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Hastings Constitutional Law Quarterly

Authors

Norman Lefstein

Abstract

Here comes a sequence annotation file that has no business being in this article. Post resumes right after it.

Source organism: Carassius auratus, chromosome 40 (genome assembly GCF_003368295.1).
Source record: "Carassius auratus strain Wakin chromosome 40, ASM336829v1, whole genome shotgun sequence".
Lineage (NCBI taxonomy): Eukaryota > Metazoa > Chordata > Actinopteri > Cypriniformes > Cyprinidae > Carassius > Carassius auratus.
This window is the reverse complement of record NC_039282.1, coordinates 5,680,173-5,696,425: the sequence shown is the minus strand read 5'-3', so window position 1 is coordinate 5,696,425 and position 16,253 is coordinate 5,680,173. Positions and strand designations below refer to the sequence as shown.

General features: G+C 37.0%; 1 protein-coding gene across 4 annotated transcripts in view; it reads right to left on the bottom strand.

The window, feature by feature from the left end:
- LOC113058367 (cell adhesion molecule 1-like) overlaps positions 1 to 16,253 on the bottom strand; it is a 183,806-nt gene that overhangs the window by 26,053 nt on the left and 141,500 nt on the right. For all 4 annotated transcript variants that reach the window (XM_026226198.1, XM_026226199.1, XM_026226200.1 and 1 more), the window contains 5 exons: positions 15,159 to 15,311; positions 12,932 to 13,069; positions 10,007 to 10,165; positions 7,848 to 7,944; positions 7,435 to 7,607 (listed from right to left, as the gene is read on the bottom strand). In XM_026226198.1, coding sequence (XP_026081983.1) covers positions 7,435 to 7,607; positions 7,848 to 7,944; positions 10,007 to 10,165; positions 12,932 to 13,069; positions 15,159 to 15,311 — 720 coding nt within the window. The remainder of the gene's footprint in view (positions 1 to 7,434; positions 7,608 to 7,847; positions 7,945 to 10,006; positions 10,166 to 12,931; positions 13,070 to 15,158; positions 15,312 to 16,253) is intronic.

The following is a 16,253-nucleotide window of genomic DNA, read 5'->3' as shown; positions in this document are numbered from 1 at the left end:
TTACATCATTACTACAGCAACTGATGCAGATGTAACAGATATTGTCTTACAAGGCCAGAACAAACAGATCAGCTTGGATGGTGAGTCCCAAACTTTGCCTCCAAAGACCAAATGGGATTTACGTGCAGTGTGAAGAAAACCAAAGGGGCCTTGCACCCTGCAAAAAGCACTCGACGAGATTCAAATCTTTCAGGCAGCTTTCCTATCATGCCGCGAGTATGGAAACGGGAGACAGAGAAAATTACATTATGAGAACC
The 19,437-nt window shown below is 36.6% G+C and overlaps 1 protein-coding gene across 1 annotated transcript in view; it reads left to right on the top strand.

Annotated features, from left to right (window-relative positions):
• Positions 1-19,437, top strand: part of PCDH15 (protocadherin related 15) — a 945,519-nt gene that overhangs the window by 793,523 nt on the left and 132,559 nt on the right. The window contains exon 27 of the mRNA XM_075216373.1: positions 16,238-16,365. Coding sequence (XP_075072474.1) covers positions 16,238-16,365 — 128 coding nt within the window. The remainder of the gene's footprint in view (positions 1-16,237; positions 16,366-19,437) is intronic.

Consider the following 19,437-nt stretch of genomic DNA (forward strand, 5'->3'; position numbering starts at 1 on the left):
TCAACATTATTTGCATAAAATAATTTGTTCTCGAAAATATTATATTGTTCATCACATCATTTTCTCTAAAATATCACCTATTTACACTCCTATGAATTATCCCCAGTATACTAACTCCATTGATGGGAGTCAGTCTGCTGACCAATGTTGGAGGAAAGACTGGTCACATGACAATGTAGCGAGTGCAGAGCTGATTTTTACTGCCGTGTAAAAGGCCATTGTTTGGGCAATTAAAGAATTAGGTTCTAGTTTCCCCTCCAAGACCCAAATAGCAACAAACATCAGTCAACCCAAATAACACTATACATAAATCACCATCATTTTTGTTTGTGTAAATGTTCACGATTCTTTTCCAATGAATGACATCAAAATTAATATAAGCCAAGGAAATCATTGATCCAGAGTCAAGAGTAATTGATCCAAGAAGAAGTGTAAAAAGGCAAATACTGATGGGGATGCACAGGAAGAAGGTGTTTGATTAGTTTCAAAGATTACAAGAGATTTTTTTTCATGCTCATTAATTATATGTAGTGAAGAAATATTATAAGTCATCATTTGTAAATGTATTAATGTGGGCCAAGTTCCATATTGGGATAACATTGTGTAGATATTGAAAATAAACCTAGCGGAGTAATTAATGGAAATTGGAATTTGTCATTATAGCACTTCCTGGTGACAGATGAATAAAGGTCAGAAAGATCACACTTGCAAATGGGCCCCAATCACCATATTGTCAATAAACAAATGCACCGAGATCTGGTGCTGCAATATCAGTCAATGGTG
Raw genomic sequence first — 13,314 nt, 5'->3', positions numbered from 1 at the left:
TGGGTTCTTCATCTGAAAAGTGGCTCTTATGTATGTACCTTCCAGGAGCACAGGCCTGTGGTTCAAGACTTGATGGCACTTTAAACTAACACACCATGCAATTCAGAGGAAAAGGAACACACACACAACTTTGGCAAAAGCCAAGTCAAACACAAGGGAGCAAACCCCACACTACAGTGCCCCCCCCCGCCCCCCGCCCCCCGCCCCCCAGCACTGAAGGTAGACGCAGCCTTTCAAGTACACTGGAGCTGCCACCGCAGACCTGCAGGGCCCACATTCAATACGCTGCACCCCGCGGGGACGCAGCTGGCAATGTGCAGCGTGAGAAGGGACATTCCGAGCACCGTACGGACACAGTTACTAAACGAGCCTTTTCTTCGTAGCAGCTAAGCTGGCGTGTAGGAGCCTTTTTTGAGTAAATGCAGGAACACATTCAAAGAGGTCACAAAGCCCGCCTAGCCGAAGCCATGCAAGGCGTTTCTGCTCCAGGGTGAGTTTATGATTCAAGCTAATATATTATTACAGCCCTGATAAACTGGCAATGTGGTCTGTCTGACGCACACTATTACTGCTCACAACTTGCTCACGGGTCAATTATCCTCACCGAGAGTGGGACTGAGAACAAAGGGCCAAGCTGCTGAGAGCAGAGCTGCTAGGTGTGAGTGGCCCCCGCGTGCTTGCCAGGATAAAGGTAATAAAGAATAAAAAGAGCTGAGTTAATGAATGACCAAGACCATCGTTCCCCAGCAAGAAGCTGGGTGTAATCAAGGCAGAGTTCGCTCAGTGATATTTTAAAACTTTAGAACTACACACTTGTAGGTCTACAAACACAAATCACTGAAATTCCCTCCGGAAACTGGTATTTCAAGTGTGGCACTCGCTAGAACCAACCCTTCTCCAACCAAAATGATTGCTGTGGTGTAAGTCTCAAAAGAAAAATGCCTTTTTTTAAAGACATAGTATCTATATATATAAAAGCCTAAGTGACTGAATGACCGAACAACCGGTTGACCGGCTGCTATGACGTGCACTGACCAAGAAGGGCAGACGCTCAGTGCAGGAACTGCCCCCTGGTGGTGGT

Excessive caseloads among public defenders in the United States is a pervasive national problem, which not only often prevents lawyers from furnishing their clients competent and diligent representation as required by rules of professional conduct but also jeopardizes the quality of justice in criminal and juvenile courts. Although the American Bar Association has addressed the problem in various policy statements, including its Criminal Justice Standards, Professor Lefstein argues that there are still issues that are not adequately covered. Specifically, he argues that the ABA should consider the development of standards that (1) authorize defenders to refuse to provide representation when it is obvious that they are overloaded with far too many cases; and (2) reject the role of prosecutors in opposing defense motions aimed at controlling their caseloads.

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